Referring to the drawings, FIGS. 1, 2, and 3 represent a conventional transfer molding method of encapsulating devices which utilizes apparatus which comprises a mold having a top portion 11 and a bottom portion 13, either of said portions including at least one pot 18 and a plunger 14 in each said pot 18, package cavities 11, and runners 17 connecting said package cavities 11 with said pot 18, each of said pots 18, plungers 14, package cavities 11, and runners 17 having surfaces. A device (not shown)is inserted in each of said package cavities 11, a preform tablet 15 of encapsulating composition is inserted in each said pot 18, and wherein said encapsulating composition becomes soft and said plunger 14 is used to force the soft encapsulating composition along said runners 17 and into said package cavities 11, to encapsulate the device 16. In an alternative embodiment of the apparatus, the pot can be in the top portion of the mold. According to this invention, liner film 19 (FIG. 4, representing the invention)is provided over the entire resin transfer portion of the mold, including the pot 18, (including the tops of the plungers 14 in tile pots 18) runners 17 and device cavities 11, before the resin preform tablets 15 and the electrical devices (not shown) are placed in position. When the open mold illustrated in FIG. 4 is closed, as shown in FIG. 3 during tile normal transfer of the resin formulation from the pot to the cavities according to this invention, none of the formulation ever contacts the mold surfaces because of the liner film 19. Tile liner film 19 thus protects the mold and allows more formulation latitude in the encapsulating resin since release of the resin from metal surfaces is avoided. Usually separate liner film is provided for each of the top and bottom portions of the mold.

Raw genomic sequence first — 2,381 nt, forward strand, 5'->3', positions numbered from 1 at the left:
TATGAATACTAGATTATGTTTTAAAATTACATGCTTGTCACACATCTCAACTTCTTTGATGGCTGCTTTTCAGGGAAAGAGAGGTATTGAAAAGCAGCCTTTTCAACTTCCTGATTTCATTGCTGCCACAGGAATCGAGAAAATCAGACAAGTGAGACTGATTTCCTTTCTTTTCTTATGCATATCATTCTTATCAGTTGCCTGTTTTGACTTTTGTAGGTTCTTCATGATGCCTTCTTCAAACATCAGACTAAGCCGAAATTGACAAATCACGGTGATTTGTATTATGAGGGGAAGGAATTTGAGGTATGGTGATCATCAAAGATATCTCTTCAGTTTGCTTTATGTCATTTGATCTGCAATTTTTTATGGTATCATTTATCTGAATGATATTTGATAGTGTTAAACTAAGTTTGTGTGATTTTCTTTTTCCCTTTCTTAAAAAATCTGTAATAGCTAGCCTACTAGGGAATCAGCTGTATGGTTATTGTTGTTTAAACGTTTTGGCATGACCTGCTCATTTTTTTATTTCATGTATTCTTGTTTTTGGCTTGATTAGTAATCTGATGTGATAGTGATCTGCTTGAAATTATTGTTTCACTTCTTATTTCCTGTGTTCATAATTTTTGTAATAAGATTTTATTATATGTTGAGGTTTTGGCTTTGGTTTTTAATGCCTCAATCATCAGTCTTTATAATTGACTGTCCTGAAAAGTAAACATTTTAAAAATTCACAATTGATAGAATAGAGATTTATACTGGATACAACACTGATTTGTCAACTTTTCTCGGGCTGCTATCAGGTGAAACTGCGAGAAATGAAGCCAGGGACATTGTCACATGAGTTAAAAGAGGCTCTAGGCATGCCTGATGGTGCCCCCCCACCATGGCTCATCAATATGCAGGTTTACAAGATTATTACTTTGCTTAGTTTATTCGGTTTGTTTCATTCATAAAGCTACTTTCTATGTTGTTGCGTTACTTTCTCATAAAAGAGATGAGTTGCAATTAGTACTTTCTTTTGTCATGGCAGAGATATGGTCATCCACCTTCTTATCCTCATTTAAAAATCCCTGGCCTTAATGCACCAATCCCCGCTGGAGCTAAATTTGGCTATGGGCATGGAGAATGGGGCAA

Any suitable plastic or rubber film which can withstand a molding temperature of about 175° C. and the abrasiveness of the formulation being used is suitable. One application of liner film can be used for multiple transfers until it either wears out or builds up an unacceptable level of resin stains or deposits. Alternatively, new liner film can be applied to parts or all of the mold before each transfer.
Any preform tablet used in this art is suitable. Preferred preform tablets have high density, preferably above 90%, and low water content, preferably below 0.1%, but preform tablets having other densities and water contents can also be used.
The film can be applied to the surfaces by any method, e.g., by vacuum forming the film liner across all of the surfaces (not shown). Contrary to the method of Pas which employs prewrapped pencils of formulation, according to the present invention conventional unwrapped preform tablets are highly preferred. Typical gang-pot molds (FIG. 5) are preferably used.
Advantages of this invention are that the mold surfaces are protected, allowing longer mold life and/or use of less precise and less expensive molds; the formulation can be made without mold release agents because the film itself acts as a mold releaser; there is less leakage ("flash" or "bleed") of formulation beyond desired areas, which has been a concern in this art; less mold clean up work is needed since the process results in clean molds; no particulate scrap from cured molding compound and thus no contamination of the apparatus.
One preferred method is to use a reel-to-reel supply (not shown). Optionally the lining film can serve as a shipping envelope for the molded devices. Using this process, the devices can be delivered to the assembly station in a continuous spooled container which can be loaded into automated assembly tooling.
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|2||Semiconductor Packaging Update, 1994, vol. 9, No. 6 (ISSN: 0889-9193).|
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|U.S. Classification||264/511, 264/272.17, 264/316, 264/272.11, 264/338, 425/89, 425/116|
|International Classification||B29C45/46, B29C45/14|
|Cooperative Classification||B29C45/462, B29C45/14655, B29C2045/14663|
|European Classification||B29C45/14M3, B29C45/46C|
|Jan 10, 1995||AS||Assignment|
Effective date: 19950109
Owner name: ROHM AND HAAS COMPANY, PENNSYLVANIA
Free format text: ASSIGNMENT OF ASSIGNORS INTEREST;ASSIGNOR:ROUNDS, NICHOLAS ANDREW;REEL/FRAME:007302/0584
|Jan 16, 1996||AS||Assignment|
Free format text: ASSIGNMENT OF ASSIGNORS INTEREST;ASSIGNOR:PLASKON ELECTRONIC MATERIALS, INC.;REEL/FRAME:007762/0657
Owner name: ROHM AND HAAS COMPANY, PENNSYLVANIA
Effective date: 19950728